St. Louis Record

Tuesday, February 25, 2020

U.S. Supreme Court grants additional time for Missouri to appeal egg case

By Karen Kidd | Apr 2, 2017


JEFFERSON CITY — Missouri's attorney general has been granted additional time to file an appeal with the U.S. Supreme Court against California laws and regulations that don't allow the sale of eggs from chickens too closely confined.

The high court recently agreed to extend the filing deadline for all respondents in the case to April 24.

Missouri Attorney General Josh Hawley announced in February that he would appeal the case to the nation's highest court to fight what he called California’s attempt to impose job-killing regulations on Missouri. The California laws and regulations, which Missouri and other states have been fighting for more than three years, impose onerous new regulations on Missouri poultry farmers and would drive up the costs of eggs for Missouri families, Hawley said in his announcement.

"Make no mistake, this is an attempt by big-government liberals to impose job-killing regulation on Missouri," Hawley said. "These regulations are unconstitutional. They will cost Missouri farmers tens of millions of dollars. They will cost Missouri families. And they will cost our state jobs."

In addition to Hawley, attorneys general from five other states, Missouri, Nebraska, Oklahoma, Alabama, Kentucky and Iowa, are trying to block enforcement of California laws and regulations about the conditions in which chickens must be kept for their eggs to be sold in that state.

The case is rooted in the 2008 general election, when California voters adopted Proposition 2, which prohibited confining farm animals in a way that doesn't allow them to turn around freely, lie down, stand and fully extend their limbs. Other states had already enacted similar legislation, particularly in reference to calf and pig crates, but the California law marked the first time voters were asked to eliminate the confinement of chickens in battery cages. The law was supposed to go into effect Jan. 1, 2015.

Meanwhile, in 2010, the California’s legislature adopted Assembly Bill 1437, which mandated that eggs could not be sold in California if they came from chickens confined in ways that violated Proposition 2. In 2013, the California Department of Food and Agriculture created other egg-related regulations, including salmonella prevention measures and minimum cage sizes for egg-laying hens. All of these measures were set to go into effect the same day as Proposition 2.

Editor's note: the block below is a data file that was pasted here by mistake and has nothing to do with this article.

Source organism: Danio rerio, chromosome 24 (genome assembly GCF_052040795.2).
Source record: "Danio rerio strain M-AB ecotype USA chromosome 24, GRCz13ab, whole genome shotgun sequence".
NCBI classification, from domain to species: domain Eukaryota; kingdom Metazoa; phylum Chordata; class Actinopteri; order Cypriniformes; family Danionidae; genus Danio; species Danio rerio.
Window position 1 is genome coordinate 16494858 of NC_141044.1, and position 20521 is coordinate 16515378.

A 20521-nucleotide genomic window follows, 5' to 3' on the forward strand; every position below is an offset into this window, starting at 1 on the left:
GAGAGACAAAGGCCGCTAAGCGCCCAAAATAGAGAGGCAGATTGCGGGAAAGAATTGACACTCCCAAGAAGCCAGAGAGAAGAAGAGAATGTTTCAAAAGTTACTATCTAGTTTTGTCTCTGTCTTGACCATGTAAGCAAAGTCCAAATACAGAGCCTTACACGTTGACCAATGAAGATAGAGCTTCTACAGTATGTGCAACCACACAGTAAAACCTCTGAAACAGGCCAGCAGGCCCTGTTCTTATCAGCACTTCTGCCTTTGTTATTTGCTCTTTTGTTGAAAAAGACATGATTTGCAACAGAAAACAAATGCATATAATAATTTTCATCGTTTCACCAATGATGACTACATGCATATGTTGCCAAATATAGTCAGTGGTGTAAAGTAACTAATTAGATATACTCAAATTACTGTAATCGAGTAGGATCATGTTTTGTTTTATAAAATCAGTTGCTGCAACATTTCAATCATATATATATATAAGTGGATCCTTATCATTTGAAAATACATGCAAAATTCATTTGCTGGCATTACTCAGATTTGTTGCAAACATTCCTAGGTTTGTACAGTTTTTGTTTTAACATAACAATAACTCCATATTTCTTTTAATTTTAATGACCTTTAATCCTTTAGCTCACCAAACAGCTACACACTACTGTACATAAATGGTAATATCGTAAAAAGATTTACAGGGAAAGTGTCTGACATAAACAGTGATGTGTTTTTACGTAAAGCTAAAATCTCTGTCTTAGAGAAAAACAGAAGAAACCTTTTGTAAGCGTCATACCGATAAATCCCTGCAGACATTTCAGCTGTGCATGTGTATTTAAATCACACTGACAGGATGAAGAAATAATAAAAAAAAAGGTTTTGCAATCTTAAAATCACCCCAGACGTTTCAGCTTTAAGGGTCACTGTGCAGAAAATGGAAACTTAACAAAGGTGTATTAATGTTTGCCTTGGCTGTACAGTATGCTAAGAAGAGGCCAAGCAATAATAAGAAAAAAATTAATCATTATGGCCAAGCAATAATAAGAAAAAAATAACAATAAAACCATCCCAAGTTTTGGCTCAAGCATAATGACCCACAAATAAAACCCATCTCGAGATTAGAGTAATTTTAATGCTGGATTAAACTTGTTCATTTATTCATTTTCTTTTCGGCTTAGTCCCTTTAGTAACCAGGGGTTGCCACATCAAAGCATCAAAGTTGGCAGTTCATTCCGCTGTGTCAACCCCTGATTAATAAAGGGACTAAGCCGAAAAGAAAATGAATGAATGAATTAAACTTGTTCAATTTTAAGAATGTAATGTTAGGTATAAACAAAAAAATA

Missouri was the first state to file a federal lawsuit against the California laws and regulations, doing so Feb. 3, 2014, with the other states following after.

The Humane Society of the United States and the Association of California Egg Farmers quickly joined the case to support California, and defendants moved that the case be dismissed. The district court approved that motion with prejudice, and dismissed the case, saying the six plaintiff states lacked standing to bring the case. The district court also denied the plaintiffs' request to file an amended the case, saying that would be futile.

On Nov. 17, the U.S. 9th Circuit Court of Appeals affirmed the district court’s dismissal for lack of standing.

"Plaintiffs sought to block the laws before they took effect," the 9th Circuit's ruling said. "The panel (Ninth Circuit) held that the plaintiffs failed to establish parens patriae standing because: (1) they failed to articulate an interest apart from the interests of private egg producers, who could have filed an action on their own behalf; (2) the allegations about potential economic effects of the challenged laws, after implementation, were necessarily speculative; and (3) the allegations of discrimination were misplaced because the laws do not distinguish among eggs based on their state of origin."

The 9th Circuit also ruled that the district court wasn't wrong when it denied more time for the plaintiff states to amend their case because the plaintiffs would not have been able to assert standing in an amended complaint.

The case is about a vital issue for Missouri farmers, Missouri Farm Bureau President Blake Hurst said.

"If other states can tell Missouri how to farm, we will be in a world of hurt," Hurst said quoted in Hawley's February announcement. "I applaud the Attorney General for standing up for Missouri’s farm families all the way to the United States Supreme Court.”

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U.S. Supreme CourtU.S. Court of Appeals for the Ninth CircuitMissouri Attorney General Josh Hawley